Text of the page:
Research suggests payments to ransomware criminals jumped to nearly $1 billion in 2016, with no end in sight as businesses and individuals continue to pay up.
Ransomware is a type of malware that blocks access to data on a device or server by encrypting it. In working with enterprises affected by ransomware, Kroll Ontrack has identified over 225 unique strains and its engineers have defined decryption processes for over 80 of those variants.
While anyone with a computer or a connected device can be the target of ransomware, corporations are often hit the hardest. Not only is an infected company charged an exorbitant ransom to have its data returned, it also faces financial losses due to downtime.
Those most at risk include healthcare organisations, financial institutions and government bodies. Kroll Ontrack has developed a set of solutions to recover the ransomed data by other means, eliminating the need to pay the criminals behind the attacks, including:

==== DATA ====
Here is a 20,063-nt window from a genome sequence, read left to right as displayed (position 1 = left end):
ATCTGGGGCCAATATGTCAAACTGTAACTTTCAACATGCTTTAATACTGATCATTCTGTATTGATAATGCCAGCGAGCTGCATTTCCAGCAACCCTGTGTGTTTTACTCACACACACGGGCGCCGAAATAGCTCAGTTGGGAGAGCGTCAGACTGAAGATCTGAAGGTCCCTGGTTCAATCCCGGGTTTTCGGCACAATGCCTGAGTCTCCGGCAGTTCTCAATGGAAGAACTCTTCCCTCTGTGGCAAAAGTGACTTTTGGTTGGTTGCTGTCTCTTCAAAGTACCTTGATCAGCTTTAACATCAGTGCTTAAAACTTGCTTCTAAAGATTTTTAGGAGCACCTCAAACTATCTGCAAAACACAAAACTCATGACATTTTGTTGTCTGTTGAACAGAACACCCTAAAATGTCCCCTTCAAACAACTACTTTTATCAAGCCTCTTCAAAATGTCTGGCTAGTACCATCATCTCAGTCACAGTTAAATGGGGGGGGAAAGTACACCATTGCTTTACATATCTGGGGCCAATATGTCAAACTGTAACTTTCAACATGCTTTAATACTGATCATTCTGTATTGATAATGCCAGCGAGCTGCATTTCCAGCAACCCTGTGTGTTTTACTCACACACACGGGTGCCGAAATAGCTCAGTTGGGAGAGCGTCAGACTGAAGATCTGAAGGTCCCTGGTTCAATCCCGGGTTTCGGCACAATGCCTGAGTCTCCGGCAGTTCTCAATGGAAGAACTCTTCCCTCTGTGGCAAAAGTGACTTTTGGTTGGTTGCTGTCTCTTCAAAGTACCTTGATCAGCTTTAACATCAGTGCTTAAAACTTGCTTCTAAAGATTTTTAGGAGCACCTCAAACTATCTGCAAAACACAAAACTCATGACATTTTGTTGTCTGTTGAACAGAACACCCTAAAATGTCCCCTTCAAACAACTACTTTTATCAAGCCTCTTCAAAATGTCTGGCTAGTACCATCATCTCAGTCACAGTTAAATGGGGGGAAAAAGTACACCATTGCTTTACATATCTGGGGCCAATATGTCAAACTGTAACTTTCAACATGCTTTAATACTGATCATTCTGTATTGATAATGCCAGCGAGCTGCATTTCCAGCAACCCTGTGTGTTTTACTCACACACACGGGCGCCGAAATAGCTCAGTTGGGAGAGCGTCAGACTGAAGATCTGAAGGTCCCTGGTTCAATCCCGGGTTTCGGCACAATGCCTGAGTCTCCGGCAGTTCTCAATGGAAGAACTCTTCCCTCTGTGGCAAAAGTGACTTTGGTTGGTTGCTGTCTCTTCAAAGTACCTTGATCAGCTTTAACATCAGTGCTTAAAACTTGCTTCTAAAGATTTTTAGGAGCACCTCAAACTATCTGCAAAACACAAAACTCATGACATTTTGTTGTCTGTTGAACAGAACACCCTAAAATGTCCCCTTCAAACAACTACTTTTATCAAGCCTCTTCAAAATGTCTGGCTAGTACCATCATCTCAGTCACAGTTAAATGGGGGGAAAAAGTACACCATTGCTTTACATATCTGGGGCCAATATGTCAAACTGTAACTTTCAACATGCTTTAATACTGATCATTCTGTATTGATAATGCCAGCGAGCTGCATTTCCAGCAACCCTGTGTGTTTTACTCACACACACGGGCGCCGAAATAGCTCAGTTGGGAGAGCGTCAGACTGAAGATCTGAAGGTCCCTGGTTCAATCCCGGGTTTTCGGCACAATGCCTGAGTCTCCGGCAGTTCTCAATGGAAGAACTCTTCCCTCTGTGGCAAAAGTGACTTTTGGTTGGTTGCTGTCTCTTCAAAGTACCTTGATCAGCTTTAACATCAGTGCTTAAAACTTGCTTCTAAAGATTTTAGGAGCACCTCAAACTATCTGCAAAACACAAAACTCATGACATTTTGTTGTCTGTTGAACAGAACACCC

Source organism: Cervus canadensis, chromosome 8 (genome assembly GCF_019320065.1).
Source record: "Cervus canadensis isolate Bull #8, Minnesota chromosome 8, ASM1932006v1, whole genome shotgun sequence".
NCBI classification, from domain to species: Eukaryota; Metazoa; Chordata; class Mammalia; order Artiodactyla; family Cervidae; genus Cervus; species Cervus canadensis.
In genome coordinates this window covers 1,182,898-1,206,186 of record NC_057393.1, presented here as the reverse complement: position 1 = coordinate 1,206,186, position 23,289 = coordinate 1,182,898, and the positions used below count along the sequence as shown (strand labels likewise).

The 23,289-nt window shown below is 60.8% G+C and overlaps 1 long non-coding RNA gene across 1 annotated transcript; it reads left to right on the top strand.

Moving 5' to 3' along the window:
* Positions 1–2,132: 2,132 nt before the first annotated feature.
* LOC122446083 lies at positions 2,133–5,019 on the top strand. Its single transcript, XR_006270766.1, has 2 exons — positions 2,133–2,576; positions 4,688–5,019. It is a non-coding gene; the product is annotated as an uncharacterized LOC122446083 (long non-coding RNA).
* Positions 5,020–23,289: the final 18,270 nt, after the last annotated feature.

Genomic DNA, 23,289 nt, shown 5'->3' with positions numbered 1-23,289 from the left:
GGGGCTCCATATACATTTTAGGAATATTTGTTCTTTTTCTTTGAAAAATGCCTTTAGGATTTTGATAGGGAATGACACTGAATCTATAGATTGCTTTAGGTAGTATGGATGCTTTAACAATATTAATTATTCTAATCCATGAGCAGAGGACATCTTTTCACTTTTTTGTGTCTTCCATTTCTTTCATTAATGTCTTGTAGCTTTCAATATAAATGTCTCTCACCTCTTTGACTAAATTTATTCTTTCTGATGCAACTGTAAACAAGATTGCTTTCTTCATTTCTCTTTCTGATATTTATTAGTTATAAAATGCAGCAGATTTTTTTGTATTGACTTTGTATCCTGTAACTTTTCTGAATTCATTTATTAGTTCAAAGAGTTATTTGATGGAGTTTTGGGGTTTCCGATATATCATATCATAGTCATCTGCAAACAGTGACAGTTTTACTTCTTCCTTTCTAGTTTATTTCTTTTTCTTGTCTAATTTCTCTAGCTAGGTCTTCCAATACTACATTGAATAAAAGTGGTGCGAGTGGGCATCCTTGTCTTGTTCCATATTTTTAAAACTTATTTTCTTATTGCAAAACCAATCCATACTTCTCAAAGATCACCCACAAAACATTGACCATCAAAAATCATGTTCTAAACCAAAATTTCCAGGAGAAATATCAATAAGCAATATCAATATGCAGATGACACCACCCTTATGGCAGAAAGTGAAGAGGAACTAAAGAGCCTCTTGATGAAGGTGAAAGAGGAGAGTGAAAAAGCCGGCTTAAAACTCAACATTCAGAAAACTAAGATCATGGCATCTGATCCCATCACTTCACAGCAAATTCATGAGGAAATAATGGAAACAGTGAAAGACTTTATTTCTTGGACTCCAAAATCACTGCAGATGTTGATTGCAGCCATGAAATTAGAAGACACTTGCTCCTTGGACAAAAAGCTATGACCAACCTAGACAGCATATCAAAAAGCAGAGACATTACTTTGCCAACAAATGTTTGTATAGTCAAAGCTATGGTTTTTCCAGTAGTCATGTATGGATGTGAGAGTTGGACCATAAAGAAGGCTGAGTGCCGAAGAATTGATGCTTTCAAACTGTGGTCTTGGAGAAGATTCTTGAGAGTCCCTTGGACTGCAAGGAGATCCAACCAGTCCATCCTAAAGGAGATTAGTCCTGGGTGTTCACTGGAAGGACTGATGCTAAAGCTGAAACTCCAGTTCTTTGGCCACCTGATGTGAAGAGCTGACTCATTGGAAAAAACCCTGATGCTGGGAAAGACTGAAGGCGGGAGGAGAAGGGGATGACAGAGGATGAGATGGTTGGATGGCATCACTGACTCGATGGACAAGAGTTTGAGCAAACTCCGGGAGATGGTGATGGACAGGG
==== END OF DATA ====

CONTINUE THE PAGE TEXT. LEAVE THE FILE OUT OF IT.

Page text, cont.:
•Software and tools to decrypt ransomed data. There are several methods used to decrypt different strains of ransomware – Kroll Ontrack has identified over 225 strains and defined decryption processes for over 80 of them.
•Knowledge and experience in data recovery to find unencrypted copies of ransomed data and restore or rebuild what is found. If there are no decryption processes or software able to decrypt a ransomware variant, Kroll Ontrack uses its proprietary data recovery tools to search for unencrypted copies of the data.
Robin England, Senior Research & Development Engineer at Kroll Ontrack said: “At Kroll Ontrack we do not recommend paying the ransom. Many victims who pay their attackers never receive their data in return and can lose hundreds or even thousands of pounds. The best solution is to restore data from a backup.
“Ransomware developers know this and in an effort to keep the money coming in, new ransomware variants are being developed that now target those backups. This is why it is important to have a good backup and recovery plan, be diligent in testing backups and educate users on what a potential ransomware attack can look like.”